Red Data List of southern African Plants
Craig Hilton-Taylor is to be congratulated on producing this magnificent pillar-box red volume, which lists the status of our plants as of August 1995. Get your copy now (R50.00 at Kirstenbosch or NBI, Pretoria)!
Some 3 435 plant species are threatened - amounting to 15 % of our flora.
Thus of our 374 taxa of proteas, some 43 % are listed in the Red Data Book! Proteas comprise 7 % of the eXtinct species, 14 % of the Endangered species, 11 % of the Vulnerable species, 5 % of the Rare species and less than 1 % of the uncertain species. Since proteas comprise 1.6% of the species on the subcontinent, we might say that if any of the above percentages exceeded 2 % then it would be a cause for serious concern! The status of our proteas is obviously not very healthy.
We last dealt with the rarity of proteas in PAN 9.12, to which Jan Vlok responded in
PAN 13.8. What changes have occurred in our proteas since December 1990? Briefly
(summarized from list opposite):
An interesting addition to the Red Data Book is the inclusion of the regional status of plants (by the old South African provinces). These local rarities are:
Local Rarities (countrywide status = not threatened, unless noted):
Fa macnaughtonii (R): R in Cape, Eastern Cape, KwaZulu-Natal &
Ld spissifolium oribinum (U): U in Eastern Cape & KwaZulu-Natal;
Ls gerrardii: V in KwaZulu-Natal, Uncertain in Swaziland;
Ls innovans (V): V in Eastern Cape & KwaZulu-Natal;
Pr comptonii: V in KwaZulu-Natal & Eastern Transvaal, E in Swaziland;
Pr gaguedi: eXinct in Namibia;
Pr parvula: R in KwaZulu-Natal, Uncertain in Swaziland;
Pr subvestita: R in KwaZulu-Natal;
Pr welwitschii: R in KwaZulu-Natal.
If you feel that any of the listed Red Data Book status' are inappropriate, please contact us. We will be holding a workshop to update the categories further - using Protea Atlas Project data - and anyone who feels that they can contribute will be welcome. More importantly, if you can visit some of these rarer species and collect data on their current population sizes and extent (using our normal SRS and the codes thereon - they provide sufficient data!), these will prove most useful in determining the status of our plants.
Protea Species with status changes (since 1991)
Ld sericeum (up from V)
Ld thymifolium (up from V)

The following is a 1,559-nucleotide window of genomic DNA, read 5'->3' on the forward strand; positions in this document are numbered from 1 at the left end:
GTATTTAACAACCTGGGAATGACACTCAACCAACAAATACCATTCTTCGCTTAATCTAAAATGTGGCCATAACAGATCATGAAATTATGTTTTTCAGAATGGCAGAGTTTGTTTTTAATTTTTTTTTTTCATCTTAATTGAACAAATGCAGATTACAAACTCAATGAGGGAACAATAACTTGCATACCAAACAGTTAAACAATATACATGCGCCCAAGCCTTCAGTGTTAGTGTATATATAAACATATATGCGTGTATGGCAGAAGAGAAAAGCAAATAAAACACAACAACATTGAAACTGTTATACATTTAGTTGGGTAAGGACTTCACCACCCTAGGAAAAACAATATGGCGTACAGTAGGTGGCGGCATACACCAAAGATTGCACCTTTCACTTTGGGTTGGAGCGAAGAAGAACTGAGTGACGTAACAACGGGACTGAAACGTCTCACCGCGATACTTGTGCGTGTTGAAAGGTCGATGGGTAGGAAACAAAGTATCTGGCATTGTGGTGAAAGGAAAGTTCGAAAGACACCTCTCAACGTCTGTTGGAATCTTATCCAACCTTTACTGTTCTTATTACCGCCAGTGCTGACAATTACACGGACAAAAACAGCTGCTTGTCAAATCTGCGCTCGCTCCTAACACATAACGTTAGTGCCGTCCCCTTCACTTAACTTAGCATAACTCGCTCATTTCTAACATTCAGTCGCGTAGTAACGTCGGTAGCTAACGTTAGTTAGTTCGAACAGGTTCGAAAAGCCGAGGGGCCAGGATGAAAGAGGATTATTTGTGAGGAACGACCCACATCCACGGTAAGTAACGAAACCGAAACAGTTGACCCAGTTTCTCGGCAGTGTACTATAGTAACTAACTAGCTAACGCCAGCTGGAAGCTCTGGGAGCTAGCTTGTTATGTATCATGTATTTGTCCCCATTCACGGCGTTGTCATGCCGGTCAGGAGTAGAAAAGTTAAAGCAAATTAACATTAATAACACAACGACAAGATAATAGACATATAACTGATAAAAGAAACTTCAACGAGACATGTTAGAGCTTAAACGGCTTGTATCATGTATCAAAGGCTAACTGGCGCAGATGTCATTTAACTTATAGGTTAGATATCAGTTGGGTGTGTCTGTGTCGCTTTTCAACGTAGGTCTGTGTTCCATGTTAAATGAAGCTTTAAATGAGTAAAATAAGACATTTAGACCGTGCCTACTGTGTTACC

Ls arenarium (up from R)
Ls harpagonatum (new species)
Pr namaquana (up from R)
Pr nubigena (up from Uncertain)
Pr pudens (up from V)
Pr roupelliae hamiltonii (up from R)
Se aemula foeniculacea (subspecies)
So tenuifolius (down from eXtinct)
Ld tradouwense (up from R)
Ls fulgens (down from E)
Ls innovans (up from nt)
Ls pluridens (up from nt)
Pa longicaulis (down from E)
Pa nova (new species)
Pr laetans (up from nt)
Se altiscapa (up from R)
Se brownii (down from E)
Se deluvialis (up from R)
So crassifolius (down from E)
So scabridus (down from E)
Sp ericoides (down from E)
Ve alpina (up from nt)
Di fraterna (up from nt)
Di thym. thymelaeoides (up from nt)
Di thym. meridiana (up from nt)
Fa macnaughtonii (from Uncertain)
Ld discolor (down from E)
Ld dregei (down from V)
Ld pondoense (new species)
Ld roodii (up from nt)
Ls muirii (up from nt)
Mi chrysanthus (up from nt)
Mi pauciflorus (up from nt)
Pr venusta (down from V)
Se triternata (down from E)
Se balanocephala (new species)
Se flagellifolia (up from nt)
Ld cordatum (from Uncertain)
Ld ericifolium (down from R)
Ls glabrum (down from R)
Ls praecox (down from V)
Pr simplex (down from R)
Pr rubropilosa (down from R)
Pr vogtsiae (from Uncertain)
Ld spissifolium oribinum !HELP!
Ld grandiflorum not threatened should be "U" for status Uncertain as there is disagreement about its taxonomic status (Is it a good species?) and its locality has also been queried (Could it have been from elsewhere?). However, if it is a distinct taxon (species/subspecies), then its correct status is eXtinct. If (as John Rourke suggests - but has not published) it is merely Ld globosum, then its status is included in that of Ld globosum (i.e. Endangered).
Determining the status of Proteas:
In the past the Red Data Books have been left to the devices of the experts. However, it was not possible to evaluate their opinions regarding the status of Red Data Book plants. So from now on the process will be transparent and each decision must be justified. The new categories are rather different to those of the past. More details of this new scheme are presented opposite.
The criteria for inclusion in the category Critically Endangered (CR) includes, by definition, any of the following criteria:
A. Population reduction in the form of either of the following:
1. An observed, ... suspected reduction of at least 80% over the last 10 years or 3 generations, whichever is longer, based on:
(a) direct observation;
(b) an appropriate index of abundance;